As parents, obviously we want to steer our kids away from toxic friendships. Read more: Parenting Advice - Toxic …By Valerie Frankel
My daughter Lucy's friend - let's call her Maleficent - gleefully told her this story: She and some other kids spent an afternoon hurling snowballs at passing cars. One driver was so surprised by the attack that his car jumped the curb and hit a tree. After the accident, instead of checking to make sure the driver was OK, Maleficent (then 10) and her pack ran away. "It was so funny!" she told Lucy.
Now, Maleficent might have been lying. She'd been known to exaggerate to get attention. But I felt horror at the possibility that her story was even a little bit true. Lucy, for her part, didn't quite know how to respond. Was the snowball ambush cool - or criminal? I imagined a scenario in which Maleficent seduced Lucy into joining in. "Come on," she'd say, handing Lucy a snowball. "It's fun!" Shudder.
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My initial inclination was to cut off Lucy's contact with Maleficent, as in: "That kid is a future psycho, and you're forbidden to see her again!" I didn't deliver that speech, though. Banning contact seemed bound to backfire. So, what to do? Not saying something seemed irresponsible, but would my interfering make the girls gang up on me?
As parents, obviously we want to steer our kids away from toxic friendships. But sorting out which are the rotten apples, opening our kids' eyes to what concerns us, and phasing out a dangerous friendship is tricky. So what, if anything, can we do to protect our children from the Maleficents of the world? Here, what I've learned:
Define "Bad Friend"
What should raise your hackles? You have to forgive conflicts of taste and focus on genuine red flags, behaviors that display flawed morals and values. Yes, fear the troublemakers. "Kids do take bigger risks when they're together," says Laurence Steinberg, Ph.D., professor of psychology at Temple University in Philadelphia and author of You and Your Adolescent: The Essential Guide for Ages 10 to 25. He and a team of researchers examined teen brain activity while kids played a driving game either with friends in the room or while alone. "When friends were nearby, teens took greater risks, running red lights and crashing," he notes. "Scans proved that the reward center of the brain gets hyper-aroused when peers are present."
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Also worry about social climbers; they may be the worst influence of all. "The more kids care about being popular, the more aggressive they are," says Robert Faris, Ph.D., a sociologist at the University of California, Davis, who recently conducted a study of 3,700 eighth, ninth, and 10th graders about popularity, peer pressure, and meanness. "They viewed aggression as a way to maintain social status," he says. By "aggression" he means bullying, either physical or verbal. The behavior is contagious," warns Faris.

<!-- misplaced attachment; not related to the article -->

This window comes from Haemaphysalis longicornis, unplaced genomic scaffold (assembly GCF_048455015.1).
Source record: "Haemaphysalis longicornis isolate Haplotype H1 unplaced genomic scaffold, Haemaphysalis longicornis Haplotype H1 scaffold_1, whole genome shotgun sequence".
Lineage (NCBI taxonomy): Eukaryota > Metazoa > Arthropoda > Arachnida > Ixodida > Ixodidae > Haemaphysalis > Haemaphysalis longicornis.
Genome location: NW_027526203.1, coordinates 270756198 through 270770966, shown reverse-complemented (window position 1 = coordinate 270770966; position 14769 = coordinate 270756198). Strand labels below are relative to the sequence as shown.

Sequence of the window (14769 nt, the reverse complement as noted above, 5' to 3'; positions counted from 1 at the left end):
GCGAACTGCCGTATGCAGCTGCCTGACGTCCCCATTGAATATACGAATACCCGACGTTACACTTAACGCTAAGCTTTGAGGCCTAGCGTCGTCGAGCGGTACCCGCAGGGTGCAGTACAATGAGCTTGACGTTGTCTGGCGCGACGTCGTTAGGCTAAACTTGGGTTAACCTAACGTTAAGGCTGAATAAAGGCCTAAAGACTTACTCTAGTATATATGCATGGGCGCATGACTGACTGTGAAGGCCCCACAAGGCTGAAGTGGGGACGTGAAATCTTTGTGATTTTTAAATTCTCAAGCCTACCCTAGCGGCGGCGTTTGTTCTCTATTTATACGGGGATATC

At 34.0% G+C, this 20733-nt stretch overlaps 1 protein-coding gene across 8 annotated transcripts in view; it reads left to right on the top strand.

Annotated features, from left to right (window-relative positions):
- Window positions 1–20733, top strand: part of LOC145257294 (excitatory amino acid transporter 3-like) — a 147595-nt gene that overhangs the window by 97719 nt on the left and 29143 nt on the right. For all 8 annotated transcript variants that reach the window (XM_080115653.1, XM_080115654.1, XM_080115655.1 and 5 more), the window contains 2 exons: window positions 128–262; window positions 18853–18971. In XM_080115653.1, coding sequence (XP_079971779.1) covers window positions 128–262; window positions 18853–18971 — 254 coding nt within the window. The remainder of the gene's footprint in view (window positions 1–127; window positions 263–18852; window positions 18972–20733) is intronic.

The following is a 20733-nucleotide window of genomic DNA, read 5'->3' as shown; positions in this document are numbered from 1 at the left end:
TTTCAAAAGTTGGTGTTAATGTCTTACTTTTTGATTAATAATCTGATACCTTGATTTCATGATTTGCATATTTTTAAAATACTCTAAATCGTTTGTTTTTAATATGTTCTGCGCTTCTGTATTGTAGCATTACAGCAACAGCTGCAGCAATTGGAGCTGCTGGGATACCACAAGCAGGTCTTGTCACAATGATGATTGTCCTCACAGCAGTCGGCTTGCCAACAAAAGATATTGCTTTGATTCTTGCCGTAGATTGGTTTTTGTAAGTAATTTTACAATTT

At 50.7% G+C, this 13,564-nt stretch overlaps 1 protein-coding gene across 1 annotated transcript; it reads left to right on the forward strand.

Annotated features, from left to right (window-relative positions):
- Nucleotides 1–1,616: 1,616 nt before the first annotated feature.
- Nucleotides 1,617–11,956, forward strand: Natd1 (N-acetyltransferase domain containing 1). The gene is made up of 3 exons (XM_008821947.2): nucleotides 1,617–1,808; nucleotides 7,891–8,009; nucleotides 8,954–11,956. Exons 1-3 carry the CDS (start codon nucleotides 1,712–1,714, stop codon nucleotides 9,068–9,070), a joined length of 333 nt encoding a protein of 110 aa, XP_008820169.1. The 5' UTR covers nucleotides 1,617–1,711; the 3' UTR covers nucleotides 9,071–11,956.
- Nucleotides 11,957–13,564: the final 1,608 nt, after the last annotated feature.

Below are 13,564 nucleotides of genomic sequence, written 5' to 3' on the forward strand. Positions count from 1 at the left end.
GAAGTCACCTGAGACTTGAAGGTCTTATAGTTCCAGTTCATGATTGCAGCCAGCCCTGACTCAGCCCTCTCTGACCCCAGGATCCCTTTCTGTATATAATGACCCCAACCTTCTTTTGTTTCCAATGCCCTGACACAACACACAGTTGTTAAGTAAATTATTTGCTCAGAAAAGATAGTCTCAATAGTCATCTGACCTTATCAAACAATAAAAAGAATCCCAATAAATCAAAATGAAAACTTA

How to Phase Out A Problem Friend
So what to do if a bad seed suddenly goes into heavy rotation among your little darling's pals? Fortunately, "most kids under 12 can be brought into line," says Edward Hallowell, M.D., a psychiatrist in Sudbury, MA, and author of several books on parenting. "If a friend comes over and behaves badly, you have to intervene; then have a talk with your child about him. Parents often make the mistake of accommodating a friend's bad conduct for fear of hurting their child socially. But that can be a tacit endorsement." Think about it this way: "Kids count on their parents to have high standards for their friendships; any child under 12 is not old enough to make these decisions solo," says parenting expert Christine Carter, Ph.D., author of Raising Happiness.
But how do you talk so your child will listen? Dr. Hallowell's advice is to keep it simple: "Say, 'That kid is rude. He kicks the coffee table even after I tell him to stop. I don't like that about him. Help me understand: What do you like about him?' After a frank conversation with your child, maybe he won't want to spend as much time with the unruly friend."
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When your kid responds to your questions, you'll learn not only about the friend, but also about your own child. Your son might have hooked up with a video game junkie because, as he'll explain (hard swallow), the geek is the only kid at school who talks to him. "When having a conversation with your child, listen as much as you talk," says Carter.
Also, cautions Steinberg, "don't label the kid; label the bad behavior. Give a good reason for not liking [the friend], and your child may well respect it. Kids really do care what you think." You can say, "When Billy comes over, you play a lot of violent video games, so I'd rather you spent less time with him." Some friendships won't be uprooted with mere talk, however. "Sometimes subterfuge can be a parent's best friend," says Dr. Hallowell. "Plan weekend visits to your relatives to avoid sleepovers. Schedule doctor's appointments during their usual playdate afternoons. Hover whenever the kid comes over." Also, know that the friendship will probably fade. "Most connections don't last long," says Steinberg. "There's a lot of instability in friendship during childhood. If you don't like your kid's friend, one wise strategy is to back off and let the friendship run its course."
Next: What to do during the teen years
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